7 ways to sell your business you need to consider
What options do you have?
If you’re looking for the exit door, then there’s a lot to consider, and in this Growing Business special we kick off with an overview of the different types of sales you can make. There are many ways to sell a business and choosing the right one for you is crucial.
This is the most likely form of sale, as the buyer who is likely to value your business is going to be a competitor. You know your market and the main players, so if one of them is looking to make an acquisition, then they could be a good bet. By acquiring you they are both increasing their market share and eliminating competition and, as a result, you become more valuable. However, the difficulty is that in order to sell to them, you’re revealing yourself to the competition. And even with a non-disclosure contract in place, it’s not easy to stop word getting out and potentially causing problems with clients and staff. Alysoun Stewart, head of strategic services at Grant Thornton, says: “When you come to market you’re taking a risk. There are quite a lot of businesses that can be damaged by this. Uncertainty among staff and clients is the thing that businesses like least.” Earn-outs are a common part of trade sales and other exits, so if you’re looking to get out quickly then you’re in for a tougher negotiation. You might not like the prospect of working for someone that you were once in competition with, but it’s assumed that you’re key to the company working. Once you do get out, then you are likely to be subject to some form of non-compete clause. They haven’t just bought you to then see you go off and start again. Legal assistance is required here to ensure that the clause is as narrow as possible.
Selling off the assets
This can be done as a trade sale, and if you are determined not to have an earn-out period then it might be the best route. However, it’s not always the most advisable thing to do, as inevitably you get a lower pay-out, but for the buyer there are fewer problems. Tony Timberlake of Secantor says: “The decision to buy the equity of the company nearly always suits the seller more than the buyer as they inherit all the history of the business as if it was theirs to begin with. However, the sale of the assets is nearly always in the best interests of the buyer.”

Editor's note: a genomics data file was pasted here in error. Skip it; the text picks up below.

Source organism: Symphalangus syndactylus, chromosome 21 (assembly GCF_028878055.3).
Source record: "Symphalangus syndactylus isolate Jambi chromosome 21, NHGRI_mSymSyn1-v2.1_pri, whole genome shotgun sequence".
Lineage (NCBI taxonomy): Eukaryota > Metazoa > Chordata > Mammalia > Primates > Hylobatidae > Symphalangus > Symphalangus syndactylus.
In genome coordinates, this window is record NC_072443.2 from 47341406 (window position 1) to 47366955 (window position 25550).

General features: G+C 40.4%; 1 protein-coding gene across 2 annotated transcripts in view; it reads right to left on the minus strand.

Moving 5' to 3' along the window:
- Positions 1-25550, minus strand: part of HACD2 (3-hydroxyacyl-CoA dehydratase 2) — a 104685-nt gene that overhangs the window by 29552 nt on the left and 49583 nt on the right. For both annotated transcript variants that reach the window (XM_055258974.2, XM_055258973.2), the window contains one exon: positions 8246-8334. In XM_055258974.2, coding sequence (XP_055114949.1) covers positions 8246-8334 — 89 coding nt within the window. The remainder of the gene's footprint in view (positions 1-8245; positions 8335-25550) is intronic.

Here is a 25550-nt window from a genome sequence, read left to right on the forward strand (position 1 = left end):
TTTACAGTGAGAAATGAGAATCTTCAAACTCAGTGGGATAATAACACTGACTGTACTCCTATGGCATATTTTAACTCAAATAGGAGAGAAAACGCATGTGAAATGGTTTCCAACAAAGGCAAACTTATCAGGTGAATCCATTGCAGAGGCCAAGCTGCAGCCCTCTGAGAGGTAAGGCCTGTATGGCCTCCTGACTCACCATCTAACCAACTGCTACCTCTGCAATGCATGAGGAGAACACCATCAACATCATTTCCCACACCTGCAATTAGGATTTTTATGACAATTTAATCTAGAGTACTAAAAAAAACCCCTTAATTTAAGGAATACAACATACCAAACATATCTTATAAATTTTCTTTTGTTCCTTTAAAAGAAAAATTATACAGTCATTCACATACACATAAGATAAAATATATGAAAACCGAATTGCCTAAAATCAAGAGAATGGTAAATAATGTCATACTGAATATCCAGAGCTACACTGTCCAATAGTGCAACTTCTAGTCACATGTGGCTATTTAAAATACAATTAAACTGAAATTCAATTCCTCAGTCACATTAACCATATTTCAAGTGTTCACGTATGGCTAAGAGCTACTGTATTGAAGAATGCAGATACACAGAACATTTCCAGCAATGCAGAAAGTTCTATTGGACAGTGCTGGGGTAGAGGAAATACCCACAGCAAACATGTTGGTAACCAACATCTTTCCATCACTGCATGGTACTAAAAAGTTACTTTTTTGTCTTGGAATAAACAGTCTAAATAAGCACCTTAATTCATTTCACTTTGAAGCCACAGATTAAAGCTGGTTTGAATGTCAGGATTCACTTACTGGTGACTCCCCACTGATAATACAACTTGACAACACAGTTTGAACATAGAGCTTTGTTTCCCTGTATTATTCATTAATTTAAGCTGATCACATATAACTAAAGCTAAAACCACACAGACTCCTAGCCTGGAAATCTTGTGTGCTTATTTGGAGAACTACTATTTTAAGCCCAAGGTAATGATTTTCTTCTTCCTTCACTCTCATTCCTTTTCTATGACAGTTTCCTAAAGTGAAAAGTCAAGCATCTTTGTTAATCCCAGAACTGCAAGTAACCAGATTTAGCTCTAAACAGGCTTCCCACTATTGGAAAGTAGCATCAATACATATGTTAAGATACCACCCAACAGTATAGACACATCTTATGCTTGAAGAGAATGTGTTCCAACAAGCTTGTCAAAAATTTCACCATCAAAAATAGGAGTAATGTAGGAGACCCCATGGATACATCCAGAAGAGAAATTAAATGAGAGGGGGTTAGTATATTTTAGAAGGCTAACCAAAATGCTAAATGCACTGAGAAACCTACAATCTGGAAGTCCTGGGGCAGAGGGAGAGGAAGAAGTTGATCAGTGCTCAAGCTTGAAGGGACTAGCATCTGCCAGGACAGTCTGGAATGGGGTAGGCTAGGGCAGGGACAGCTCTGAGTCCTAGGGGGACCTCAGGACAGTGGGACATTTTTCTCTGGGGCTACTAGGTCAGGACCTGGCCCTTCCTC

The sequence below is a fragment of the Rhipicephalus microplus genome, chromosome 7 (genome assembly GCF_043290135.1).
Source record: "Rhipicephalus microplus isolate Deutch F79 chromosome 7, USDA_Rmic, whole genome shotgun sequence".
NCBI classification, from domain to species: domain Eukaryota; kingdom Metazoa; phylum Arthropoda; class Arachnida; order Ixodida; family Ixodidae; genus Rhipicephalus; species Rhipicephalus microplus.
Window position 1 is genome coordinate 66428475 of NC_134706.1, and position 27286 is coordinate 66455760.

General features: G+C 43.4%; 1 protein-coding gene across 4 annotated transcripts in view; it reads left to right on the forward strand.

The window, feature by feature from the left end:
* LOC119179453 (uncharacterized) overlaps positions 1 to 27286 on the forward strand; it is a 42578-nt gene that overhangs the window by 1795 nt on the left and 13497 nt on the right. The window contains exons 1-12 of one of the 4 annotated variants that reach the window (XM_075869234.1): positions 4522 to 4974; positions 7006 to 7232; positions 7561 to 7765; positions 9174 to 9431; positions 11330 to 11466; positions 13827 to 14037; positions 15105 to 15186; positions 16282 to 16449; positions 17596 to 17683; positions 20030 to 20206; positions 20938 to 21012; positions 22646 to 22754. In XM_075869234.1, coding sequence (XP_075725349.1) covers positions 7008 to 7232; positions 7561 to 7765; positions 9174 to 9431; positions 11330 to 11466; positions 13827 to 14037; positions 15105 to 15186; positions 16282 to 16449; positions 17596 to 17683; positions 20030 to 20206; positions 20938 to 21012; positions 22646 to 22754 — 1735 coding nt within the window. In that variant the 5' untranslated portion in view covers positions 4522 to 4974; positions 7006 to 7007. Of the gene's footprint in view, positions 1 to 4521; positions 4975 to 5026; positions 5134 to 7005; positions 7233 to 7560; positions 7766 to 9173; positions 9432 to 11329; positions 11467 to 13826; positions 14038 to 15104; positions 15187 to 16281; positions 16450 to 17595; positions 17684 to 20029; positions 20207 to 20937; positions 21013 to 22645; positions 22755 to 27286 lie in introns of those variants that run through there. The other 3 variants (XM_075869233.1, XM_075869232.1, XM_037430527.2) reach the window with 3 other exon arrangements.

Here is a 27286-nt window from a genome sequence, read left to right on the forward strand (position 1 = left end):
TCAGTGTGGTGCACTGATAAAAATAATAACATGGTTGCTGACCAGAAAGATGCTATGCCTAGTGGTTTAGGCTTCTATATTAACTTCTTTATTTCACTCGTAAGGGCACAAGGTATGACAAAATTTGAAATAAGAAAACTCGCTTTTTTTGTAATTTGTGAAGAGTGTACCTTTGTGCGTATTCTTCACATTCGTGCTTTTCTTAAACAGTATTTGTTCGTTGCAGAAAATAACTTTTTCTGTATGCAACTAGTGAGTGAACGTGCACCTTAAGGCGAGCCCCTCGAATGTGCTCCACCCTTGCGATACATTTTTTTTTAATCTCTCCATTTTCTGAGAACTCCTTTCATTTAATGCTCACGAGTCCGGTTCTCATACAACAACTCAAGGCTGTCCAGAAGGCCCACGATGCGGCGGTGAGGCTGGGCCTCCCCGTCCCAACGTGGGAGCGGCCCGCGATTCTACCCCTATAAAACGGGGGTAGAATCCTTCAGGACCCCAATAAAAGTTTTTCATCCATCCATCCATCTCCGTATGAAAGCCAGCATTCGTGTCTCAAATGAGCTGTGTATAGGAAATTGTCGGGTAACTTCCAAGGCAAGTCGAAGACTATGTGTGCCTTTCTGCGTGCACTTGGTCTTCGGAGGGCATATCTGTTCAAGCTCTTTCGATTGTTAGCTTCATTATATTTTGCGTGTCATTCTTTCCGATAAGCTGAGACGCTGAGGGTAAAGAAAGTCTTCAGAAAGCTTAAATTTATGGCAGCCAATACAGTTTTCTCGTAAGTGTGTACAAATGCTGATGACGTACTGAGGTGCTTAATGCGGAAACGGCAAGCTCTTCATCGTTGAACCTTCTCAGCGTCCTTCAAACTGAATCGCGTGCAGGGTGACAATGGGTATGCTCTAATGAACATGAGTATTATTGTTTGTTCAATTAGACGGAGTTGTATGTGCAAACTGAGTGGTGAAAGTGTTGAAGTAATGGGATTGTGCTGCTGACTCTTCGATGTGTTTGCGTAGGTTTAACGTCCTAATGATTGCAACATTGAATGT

On the other hand, it depends on what you have to sell. If you have a clutch of long-term contracts and a freehold, then you could make good money, but ultimately there will be parts you can’t sell.
MBOs aren’t easy to do and typically take many years to get in place. The main problem with an MBO is that your management has to be of a certain calibre to attract funding to buy you out. Also, it helps if they have sufficient levels of cash to put into the pot themselves in order to convince investors that they are committed to the cause. There are ways to get over the equity problem and Timberlake suggests one such approach. “If the owner has a freehold,” he says, “then they can take it out of the sale and then lease back the property to the management team, lowering the sale price and generating an income for themselves in the long-term.” Typically, MBOs will produce a lower price tag than a trade sale, as the competitive element between buyers is removed. They are often quite an emotional experience for those involved, as you slowly see the business you’ve created move over to your team. However, there can be a satisfying element in knowing that your ‘baby’ is in safe hands.